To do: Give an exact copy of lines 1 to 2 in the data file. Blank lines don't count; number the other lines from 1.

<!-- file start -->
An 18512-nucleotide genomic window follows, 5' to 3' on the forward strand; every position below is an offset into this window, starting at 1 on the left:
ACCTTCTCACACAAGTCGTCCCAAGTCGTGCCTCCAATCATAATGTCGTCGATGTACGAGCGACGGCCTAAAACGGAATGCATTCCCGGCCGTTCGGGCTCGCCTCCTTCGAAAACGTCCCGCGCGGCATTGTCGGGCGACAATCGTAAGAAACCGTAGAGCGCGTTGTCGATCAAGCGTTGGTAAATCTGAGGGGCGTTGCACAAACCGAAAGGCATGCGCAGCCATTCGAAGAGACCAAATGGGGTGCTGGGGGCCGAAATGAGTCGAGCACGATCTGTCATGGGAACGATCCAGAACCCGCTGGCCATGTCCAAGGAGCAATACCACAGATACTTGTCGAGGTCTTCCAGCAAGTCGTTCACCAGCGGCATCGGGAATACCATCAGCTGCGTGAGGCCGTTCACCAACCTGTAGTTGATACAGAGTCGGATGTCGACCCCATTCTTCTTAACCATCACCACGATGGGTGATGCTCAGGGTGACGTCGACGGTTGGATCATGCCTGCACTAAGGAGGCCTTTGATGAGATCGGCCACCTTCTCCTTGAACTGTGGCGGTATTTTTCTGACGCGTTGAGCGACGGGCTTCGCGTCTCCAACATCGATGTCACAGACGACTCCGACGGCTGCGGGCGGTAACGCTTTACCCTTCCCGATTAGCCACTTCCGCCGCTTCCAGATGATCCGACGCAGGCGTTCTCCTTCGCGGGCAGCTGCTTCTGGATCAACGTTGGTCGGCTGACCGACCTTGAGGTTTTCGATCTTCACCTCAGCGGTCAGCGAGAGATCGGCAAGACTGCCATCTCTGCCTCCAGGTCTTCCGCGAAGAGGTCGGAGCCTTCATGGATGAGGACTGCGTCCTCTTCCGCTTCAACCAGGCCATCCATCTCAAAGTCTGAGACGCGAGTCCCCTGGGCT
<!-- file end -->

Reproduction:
An 18512-nucleotide genomic window follows, 5' to 3' on the forward strand; every position below is an offset into this window, starting at 1 on the left:
ACCTTCTCACACAAGTCGTCCCAAGTCGTGCCTCCAATCATAATGTCGTCGATGTACGAGCGACGGCCTAAAACGGAATGCATTCCCGGCCGTTCGGGCTCGCCTCCTTCGAAAACGTCCCGCGCGGCATTGTCGGGCGACAATCGTAAGAAACCGTAGAGCGCGTTGTCGATCAAGCGTTGGTAAATCTGAGGGGCGTTGCACAAACCGAAAGGCATGCGCAGCCATTCGAAGAGACCAAATGGGGTGCTGGGGGCCGAAATGAGTCGAGCACGATCTGTCATGGGAACGATCCAGAACCCGCTGGCCATGTCCAAGGAGCAATACCACAGATACTTGTCGAGGTCTTCCAGCAAGTCGTTCACCAGCGGCATCGGGAATACCATCAGCTGCGTGAGGCCGTTCACCAACCTGTAGTTGATACAGAGTCGGATGTCGACCCCATTCTTCTTAACCATCACCACGATGGGTGATGCTCAGGGTGACGTCGACGGTTGGATCATGCCTGCACTAAGGAGGCCTTTGATGAGATCGGCCACCTTCTCCTTGAACTGTGGCGGTATTTTTCTGACGCGTTGAGCGACGGGCTTCGCGTCTCCAACATCGATGTCACAGACGACTCCGACGGCTGCGGGCGGTAACGCTTTACCCTTCCCGATTAGCCACTTCCGCCGCTTCCAGATGATCCGACGCAGGCGTTCTCCTTCGCGGGCAGCTGCTTCTGGATCAACGTTGGTCGGCTGACCGACCTTGAGGTTTTCGATCTTCACCTCAGCGGTCAGCGAGAGATCGGCAAGACTGCCATCTCTGCCTCCAGGTCTTCCGCGAAGAGGTCGGAGCCTTCATGGATGAGGACTGCGTCCTCTTCCGCTTCAACCAGGCCATCCATCTCAAAGTCTGAGACGCGAGTCCCCTGGGCT